Tie the surveyor's flagging tape (pre-cut to the desired length). A little glue and thread will do the trick. Be sure to tie it tight. I cut the flagging tape double the desired length and tie it to the quill in the center of the tape. This gives two pieces of tape per feather.

                  Other things that I've seen used for tip decoration is horse hair, plastic streamers from chearleaders pom-poms, strips of plastic garbage bags and mylar "icecicles" that you get at Christmas.

                  After the tip decoration is tied securely, the feather should look like this:
                  Attached Files
                  If you are what you eat.... I'm fast, cheap and easy.

                  Comment


                  • #10
                    Now that all the tip decorations have been tied, you have to start tying hackles. There are several methods to do this.

                    1. I'm lazy. The hackles come strung. I prefer to cut about an inch or so of strung hackles and wrap them around the feather and secure with a little glue and thread. This gives what I call the Firecracker effect, where the hackles stick out everywhere. I think this is more common on Northern bustles.

                    2. Hackles, like the wing spikes naturally curve left and right. Some people unstring the hackles and separate the lefts and rights. The then tie the hackles on the feathers so that the hackles all lay the same way. This gives the bustles a very clean look that is common in the south. I would suggest tying NO LESS than 12 hackles per feather to make a full set.

                    3. Some people separate the hackles and strip off the fluff at the base of the hackle, tying just quill to quill. This is very time consuming but probably worth the effort.

                    4. I've found that, even with the first method, the natural wearing of the bustles and hanging the bustles when not in use will make the hackles eventually droop similar to the other methods.

                    Note: Almost always, the outer row of color is a bright color. Stick with something light and bright for this row. Some bustles have the first (top) four or five wing spikes decorated with a contrasting hackle color. (If flagging tape tip decoration, there may be a contrasting flagging tape color on these spikes as well)

                    After you tie the first row of hackles, the spikes should look like this:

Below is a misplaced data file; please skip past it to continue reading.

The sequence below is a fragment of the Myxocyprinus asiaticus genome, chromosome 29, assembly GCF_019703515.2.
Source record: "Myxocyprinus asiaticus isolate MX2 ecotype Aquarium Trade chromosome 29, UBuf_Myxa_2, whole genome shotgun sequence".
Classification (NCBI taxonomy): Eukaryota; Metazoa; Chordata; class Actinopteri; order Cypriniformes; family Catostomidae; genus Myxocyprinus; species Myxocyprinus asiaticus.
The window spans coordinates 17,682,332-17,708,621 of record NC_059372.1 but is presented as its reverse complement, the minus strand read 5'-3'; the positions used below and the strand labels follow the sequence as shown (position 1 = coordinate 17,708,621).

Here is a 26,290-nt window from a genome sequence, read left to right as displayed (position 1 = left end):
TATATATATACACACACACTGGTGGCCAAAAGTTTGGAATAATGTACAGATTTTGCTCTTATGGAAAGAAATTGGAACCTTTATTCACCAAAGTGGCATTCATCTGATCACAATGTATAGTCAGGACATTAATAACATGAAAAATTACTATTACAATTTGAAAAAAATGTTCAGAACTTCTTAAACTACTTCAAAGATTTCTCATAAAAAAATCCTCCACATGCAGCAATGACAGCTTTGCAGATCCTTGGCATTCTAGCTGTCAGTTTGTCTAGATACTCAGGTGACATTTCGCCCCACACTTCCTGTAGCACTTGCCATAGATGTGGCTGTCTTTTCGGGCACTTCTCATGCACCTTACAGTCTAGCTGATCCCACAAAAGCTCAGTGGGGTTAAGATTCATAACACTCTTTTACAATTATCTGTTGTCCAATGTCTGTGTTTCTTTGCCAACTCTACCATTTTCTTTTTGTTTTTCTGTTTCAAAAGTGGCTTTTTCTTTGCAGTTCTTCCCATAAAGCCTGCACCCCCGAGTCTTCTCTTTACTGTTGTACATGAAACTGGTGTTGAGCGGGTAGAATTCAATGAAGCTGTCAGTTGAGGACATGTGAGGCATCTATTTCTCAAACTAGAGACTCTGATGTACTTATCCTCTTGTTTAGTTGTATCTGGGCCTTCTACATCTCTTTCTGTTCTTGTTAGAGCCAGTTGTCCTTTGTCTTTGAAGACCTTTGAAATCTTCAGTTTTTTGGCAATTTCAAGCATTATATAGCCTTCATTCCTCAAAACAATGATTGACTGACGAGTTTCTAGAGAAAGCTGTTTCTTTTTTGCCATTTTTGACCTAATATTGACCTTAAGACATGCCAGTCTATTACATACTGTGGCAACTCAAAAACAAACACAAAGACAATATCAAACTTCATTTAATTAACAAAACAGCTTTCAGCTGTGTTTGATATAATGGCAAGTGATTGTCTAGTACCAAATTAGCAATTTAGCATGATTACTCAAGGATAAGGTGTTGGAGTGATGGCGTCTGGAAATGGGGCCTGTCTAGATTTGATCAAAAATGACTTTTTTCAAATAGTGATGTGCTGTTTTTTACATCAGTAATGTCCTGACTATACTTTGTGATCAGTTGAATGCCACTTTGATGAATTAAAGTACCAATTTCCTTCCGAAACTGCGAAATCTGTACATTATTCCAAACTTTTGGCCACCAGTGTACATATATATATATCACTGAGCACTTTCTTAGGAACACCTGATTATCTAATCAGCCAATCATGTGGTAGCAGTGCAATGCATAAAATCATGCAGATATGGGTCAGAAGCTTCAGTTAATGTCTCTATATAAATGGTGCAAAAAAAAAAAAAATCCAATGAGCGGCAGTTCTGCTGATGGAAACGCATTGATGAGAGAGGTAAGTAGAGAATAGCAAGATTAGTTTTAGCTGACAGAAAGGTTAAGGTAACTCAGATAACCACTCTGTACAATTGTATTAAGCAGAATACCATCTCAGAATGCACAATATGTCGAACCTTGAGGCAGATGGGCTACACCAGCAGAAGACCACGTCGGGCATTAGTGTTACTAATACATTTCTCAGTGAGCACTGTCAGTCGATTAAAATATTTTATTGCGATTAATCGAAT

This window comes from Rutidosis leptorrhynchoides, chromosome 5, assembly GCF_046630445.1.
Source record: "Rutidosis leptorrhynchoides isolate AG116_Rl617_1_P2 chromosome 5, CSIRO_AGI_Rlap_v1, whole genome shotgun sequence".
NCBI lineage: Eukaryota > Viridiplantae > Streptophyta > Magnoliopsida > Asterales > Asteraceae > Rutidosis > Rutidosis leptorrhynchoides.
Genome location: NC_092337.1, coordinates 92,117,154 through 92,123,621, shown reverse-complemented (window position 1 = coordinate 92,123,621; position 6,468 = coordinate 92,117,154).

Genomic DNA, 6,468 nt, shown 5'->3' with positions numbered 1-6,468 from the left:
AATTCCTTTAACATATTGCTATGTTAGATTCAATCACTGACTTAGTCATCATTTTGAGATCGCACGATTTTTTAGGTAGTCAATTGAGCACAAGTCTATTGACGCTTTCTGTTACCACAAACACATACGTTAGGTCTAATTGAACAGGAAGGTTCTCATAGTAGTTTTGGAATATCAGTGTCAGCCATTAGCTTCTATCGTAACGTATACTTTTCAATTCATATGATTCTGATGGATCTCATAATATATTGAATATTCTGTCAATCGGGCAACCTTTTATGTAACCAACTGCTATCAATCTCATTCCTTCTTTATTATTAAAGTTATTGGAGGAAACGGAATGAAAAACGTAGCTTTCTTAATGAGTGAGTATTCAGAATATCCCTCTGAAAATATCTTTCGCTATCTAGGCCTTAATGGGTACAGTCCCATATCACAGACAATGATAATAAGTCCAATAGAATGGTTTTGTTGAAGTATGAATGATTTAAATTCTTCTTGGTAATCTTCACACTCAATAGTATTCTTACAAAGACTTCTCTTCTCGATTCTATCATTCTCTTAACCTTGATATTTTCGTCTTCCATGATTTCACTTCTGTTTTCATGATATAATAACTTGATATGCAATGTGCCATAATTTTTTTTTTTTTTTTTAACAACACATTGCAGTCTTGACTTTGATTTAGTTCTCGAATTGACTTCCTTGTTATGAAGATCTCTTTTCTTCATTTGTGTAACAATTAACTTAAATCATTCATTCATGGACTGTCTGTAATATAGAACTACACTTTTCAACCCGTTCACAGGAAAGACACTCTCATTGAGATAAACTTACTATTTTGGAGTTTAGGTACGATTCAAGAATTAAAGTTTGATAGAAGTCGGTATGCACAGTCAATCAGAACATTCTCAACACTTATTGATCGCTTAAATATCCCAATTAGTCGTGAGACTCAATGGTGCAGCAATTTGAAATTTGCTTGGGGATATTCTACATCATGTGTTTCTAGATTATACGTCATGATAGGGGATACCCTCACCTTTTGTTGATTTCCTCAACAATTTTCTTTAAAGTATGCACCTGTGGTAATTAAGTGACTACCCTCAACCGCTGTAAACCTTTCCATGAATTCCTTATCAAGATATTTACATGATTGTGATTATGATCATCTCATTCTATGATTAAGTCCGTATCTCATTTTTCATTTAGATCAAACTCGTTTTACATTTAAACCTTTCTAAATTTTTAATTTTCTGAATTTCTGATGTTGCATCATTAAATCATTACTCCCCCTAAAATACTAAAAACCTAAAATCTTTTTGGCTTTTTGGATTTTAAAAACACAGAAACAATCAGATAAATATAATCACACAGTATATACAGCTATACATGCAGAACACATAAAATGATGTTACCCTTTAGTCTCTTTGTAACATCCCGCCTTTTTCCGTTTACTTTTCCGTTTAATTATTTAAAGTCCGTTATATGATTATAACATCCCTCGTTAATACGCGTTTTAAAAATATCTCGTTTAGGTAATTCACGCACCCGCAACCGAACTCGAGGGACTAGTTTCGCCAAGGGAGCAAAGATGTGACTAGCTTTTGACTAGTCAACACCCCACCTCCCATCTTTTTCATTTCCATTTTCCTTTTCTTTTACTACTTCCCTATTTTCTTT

If you are what you eat.... I'm fast, cheap and easy.

                    Comment


                    • #11
                      Oops, it didn't take the picture. They should look like this:
                      Attached Files
                      If you are what you eat.... I'm fast, cheap and easy.

                      Comment


                      • #12
                        bWhite,
                        Always a good bustle maker. As you remember from last summer the three of us (with W.H.) had slightly different methodology when it came to bustle construction. I'll offer a few variations when appropriate.

                        The step where you tie the tape, ribbon, or horse hair to the tip I save for later. It always gets tangled in my arm when I wrap the feathers on. I make sure to leave about 1 1/2-2" of spike at the end (it is hidden by the hackles) and tie the streamers on later, by pulling the hackles out of the way. I know some Okla. Guys that do this too.

                        And a clarification: What type of cord or string are you using to tie the streamers and hackles on with? I use cotton crochet thread, it comes in bright colors that can contrast with the hackles and spikes. (use the same color as the hackles on the outer rows to blend in better)

                        Comment


                        • #13
                          Hey Beadman,

                          Thanks for the suggestions. I've also heard of people waiting until last to tie the tip decoration.

                          One thing that I have done is to attach a very small snap swivel (like used for fishing) to the tips of the spikes before I start tying hackles. Again these can be attached by several methods. I believe the size swivel is a #14.

                          Anyway, after the bustle is made, you can "snap" in your flagging tape or ribbon. The good thing about that is, you can change it out for a different color/look or when it gets dirty. They really don't add a lot of weight. In addition, they are completely hidden by the hackles.

                          Weight is a pretty big issue with fancy bustles.

                          As for the thread, Chrochet thread works well. I have used a plain cotton string. People here in Eastern North Carolina refer to it as "Tobacco Twine". It's what they used to use to tie tobacco to tobacco sticks for curing before they had bulk barns.

                          I think the crochet thread is probably the best bet.
                          If you are what you eat.... I'm fast, cheap and easy.

                          Comment


                          • #14
                            After all the outer row of hackles have been tied, tie the second row of hackles in the second 1.5" spot marked on the feathers.

                            After the second row of hackles is tied, the spikes should look something like this:
                            Attached Files
                            If you are what you eat.... I'm fast, cheap and easy.

                            Comment


                            • #15
                              The next logical step after all the second row has been tied, is to tie the third row.

                              Take your time tying this row. Not only are you tying to keep the hackles on, but this will be very visible. So tie very neatly and cover up all of the base of the hackle with the crochet thread.

                              A lot of people use a contrasting color thread here. It adds to the look and flash of the bustles.

                              When done, they should look like this:
                              Attached Files
                              If you are what you eat.... I'm fast, cheap and easy.

                              Comment